Worms has been a mainstay in video games for close to thirty years now – a quintessential British series that has now put its turn-based roots to one side to try and snag a larger modern audience.
Instead of dropping squads of invertebrates into highly destructible battlegrounds, this new Worms games leans closer to the multiplayer battle royale trend. More importantly, it’s all in real-time, boldly setting fire to the formula that made Worms a household name.
Worms Rumble is best described as a 2.5D shooter that fans of genre will find quite familiar. It’s a lot like one of our PS3 favourites from back in the day, Crash Commando or, to go even further back, a bit like Soldat, but its’ even more like the Worms Rumble open beta that we previewed a few weeks ago. Shocker.
You and up to 31 other murderous minibeasts will battle it out using trademark Worms weapons and, of course, a mixture of traditional and non-traditional Worms hilarity. The result is a combination of chaos and control, where one moment you can cleanly take out a worm with a couple of well placed shots, but in the next stumble into a room like a drunken octopus only to get taken out yourself. It’s certainly different and a lot faster than the turn-based team strategy of the regular line of Worms games, but it still sounds and looks like Worms.
A brief tutorial is on hand, running new players through a brief gauntlet as they learn how to fire guns, lob grenades, and navigate the maze-like arenas of Worms Rumble. For those acquainted with the series, moving your little squishy soldier around will feel familiar though their mobility has been elevated to keep the action flowing. You can roll up into a ball as well as bounce between walls to evade opponents, these techniques also being useful for setting up an ambush. The jetpack is also back, along with a grappling hook, ramping up the tension of those one-on-one duels as you furiously zoom around, trying to clip your rival with a stray projectile.
There seem to only be three maps in Worms Rumble at the moment, which is a disappointment, but the maps that are present are really good at least. In addition to being large and full of varied environments to blow up, they’re also packed full of covered areas for some covert sneakiness, as you can’t see inside places like vents and cubicles unless you’re in them, so you can leave traps or lie in wait. Each map also has some kind of interactive element as well, with one having a giant rocket launch mid-match, changing the landscape. A lot of attention and care has been put into designing the maps that are here, even down to background details like cars driving in and out of the carpark you’re battling in, I just wish there were a couple more at launch.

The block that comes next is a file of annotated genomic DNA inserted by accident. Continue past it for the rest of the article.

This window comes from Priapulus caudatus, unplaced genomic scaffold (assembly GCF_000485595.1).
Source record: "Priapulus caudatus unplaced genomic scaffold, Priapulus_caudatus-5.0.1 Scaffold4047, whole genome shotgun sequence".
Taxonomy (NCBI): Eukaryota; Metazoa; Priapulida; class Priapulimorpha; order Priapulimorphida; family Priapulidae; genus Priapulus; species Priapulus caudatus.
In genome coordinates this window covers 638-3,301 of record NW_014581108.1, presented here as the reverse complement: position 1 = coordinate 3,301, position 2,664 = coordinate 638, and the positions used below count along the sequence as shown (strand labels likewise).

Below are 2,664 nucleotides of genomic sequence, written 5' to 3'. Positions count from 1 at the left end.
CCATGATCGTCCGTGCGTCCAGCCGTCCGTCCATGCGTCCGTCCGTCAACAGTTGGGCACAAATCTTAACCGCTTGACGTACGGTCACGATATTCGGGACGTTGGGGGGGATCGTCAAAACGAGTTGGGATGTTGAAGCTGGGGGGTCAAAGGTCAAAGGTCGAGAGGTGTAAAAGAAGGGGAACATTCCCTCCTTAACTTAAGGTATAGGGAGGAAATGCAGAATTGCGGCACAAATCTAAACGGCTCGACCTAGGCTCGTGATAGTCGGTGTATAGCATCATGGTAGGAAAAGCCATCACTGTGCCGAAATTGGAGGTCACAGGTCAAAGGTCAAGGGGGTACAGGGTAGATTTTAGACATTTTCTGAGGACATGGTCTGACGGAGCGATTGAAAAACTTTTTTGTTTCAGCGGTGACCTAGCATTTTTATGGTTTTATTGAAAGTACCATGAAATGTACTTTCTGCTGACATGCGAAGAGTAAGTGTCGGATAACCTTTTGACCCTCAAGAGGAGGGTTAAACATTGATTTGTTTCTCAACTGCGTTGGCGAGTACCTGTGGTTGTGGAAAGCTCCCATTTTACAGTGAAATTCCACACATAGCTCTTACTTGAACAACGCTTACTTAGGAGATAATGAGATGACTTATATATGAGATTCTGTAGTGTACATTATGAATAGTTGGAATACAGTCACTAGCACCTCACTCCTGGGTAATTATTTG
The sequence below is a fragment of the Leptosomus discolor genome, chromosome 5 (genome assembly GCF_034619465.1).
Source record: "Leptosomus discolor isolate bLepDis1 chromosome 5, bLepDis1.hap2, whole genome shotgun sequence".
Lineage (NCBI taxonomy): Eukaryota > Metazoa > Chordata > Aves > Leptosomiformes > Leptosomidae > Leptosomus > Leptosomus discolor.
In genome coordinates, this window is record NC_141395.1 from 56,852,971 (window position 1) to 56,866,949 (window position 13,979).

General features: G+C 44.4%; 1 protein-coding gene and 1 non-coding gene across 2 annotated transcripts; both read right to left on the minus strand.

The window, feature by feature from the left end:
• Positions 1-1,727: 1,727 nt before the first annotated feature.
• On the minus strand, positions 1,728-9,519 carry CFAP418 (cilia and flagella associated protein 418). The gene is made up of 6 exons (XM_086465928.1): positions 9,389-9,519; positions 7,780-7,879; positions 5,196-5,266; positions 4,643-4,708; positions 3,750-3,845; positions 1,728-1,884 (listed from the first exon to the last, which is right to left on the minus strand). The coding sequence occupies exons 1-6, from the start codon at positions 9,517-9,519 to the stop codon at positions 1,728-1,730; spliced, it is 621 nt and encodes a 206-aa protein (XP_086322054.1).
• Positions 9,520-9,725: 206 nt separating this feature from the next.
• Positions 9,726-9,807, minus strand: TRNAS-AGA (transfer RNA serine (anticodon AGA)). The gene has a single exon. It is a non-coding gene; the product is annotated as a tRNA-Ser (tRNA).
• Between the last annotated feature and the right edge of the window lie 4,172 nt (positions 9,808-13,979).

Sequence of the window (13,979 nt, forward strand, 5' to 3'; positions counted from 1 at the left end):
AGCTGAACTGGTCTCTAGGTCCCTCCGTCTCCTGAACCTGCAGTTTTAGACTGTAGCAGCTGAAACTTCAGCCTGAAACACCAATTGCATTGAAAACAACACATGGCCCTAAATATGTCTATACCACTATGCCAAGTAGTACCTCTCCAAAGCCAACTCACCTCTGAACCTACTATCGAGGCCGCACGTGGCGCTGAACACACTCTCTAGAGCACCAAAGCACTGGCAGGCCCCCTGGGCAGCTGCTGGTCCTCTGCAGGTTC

Similarly, there are only three modes available at the moment as well. There’s your standard Deathmatch with 32 players, whilst the others are Last Squad Standing and Last Worm Standing. The latter two are basically battle royales in which you choose where you spawn, the action gradually focused in one area as map sections get closed off by hazardous gas. All the modes on offer are a lot of fun and you could really do well in a squad of players who know what they’re doing, but some more team based modes wouldn’t have hurt. At least a team deathmatch, maybe capture the flag too.
One place that does feel pretty well filled is your arsenal. There are ten weapons to mishandle in Worms Rumble, from shotguns and assault rifles to Worms mainstays such as the Sheep Launcher and Holy Hand Grenade. Each of the weapons behave and handle differently – the shotgun shoots projectiles in an arc, the hand cannon fires powerful shots slowly, etc. – so players need to adjust how they play according to the weapon they have as if you stumble into a long range fight with a shotgun or a close quarters scuffle with a plasma gun, you’re going to struggle.
It’s important to bear this in mind, because Worms Rumble is not an easy game. There are moments of quiet while you’re looking for a worm to shoot, but even these are punctuated by explosions in surrounding rooms or the telltale sound of a rolling worm somewhere nearby, but most of the time it’s fast, frantic action. There are bullets whistling through the air, bananas exploding, sheep running around, and missiles screeching past in most encounters and that’s just a one-on-one skirmish. Even when you think you’re wormo-a-wormo there’s a good chance three more worms will suddenly appear out of vents and cubicles to join in, bringing their rockets and jetpacks along with them. It’s absolutely glorious.
Worms aren’t the only bugs you’ll find here. Although there’s nothing game-breaking, framerate stutters and the occasional stripe of server instability can upset the flow of matches. Barring these issues, it’s the most multiplayer fun I’ve had in ages. Sure, it’s hilarious and silly, but you can pull off some pretty impressive feats as well. It’s not just the usual long-ranged, high accuracy shots either, as you can literally deflect rockets with your baseball bat, or ninja rope yourself around with amazing accuracy. What I’m getting at is that it’s a skill-based game. It’s not just chaos, it’s chaos you can plan for, harness, or otherwise cut through with skilful play.
There’s a progression system in Worms Rumble, though you’ll only be unlocking new cosmetics and other bobbins for your worm, including headgear, eyewear, skins, costumes, and player cards. It’s a good enough hook to keep players coming back though Worms Rumble could do with more appearance options or maybe even a free battle pass to make that engagement feel more worthwhile.
As for visuals, it’s exactly what you’d expect from Team17 in 2020 – vibrant colours splcied with bold characters and environments. Worms Rumble accompanies its toonish battles with appropriately cute voices and a punchy soundtrack that features a modernised version of that classic Worms theme.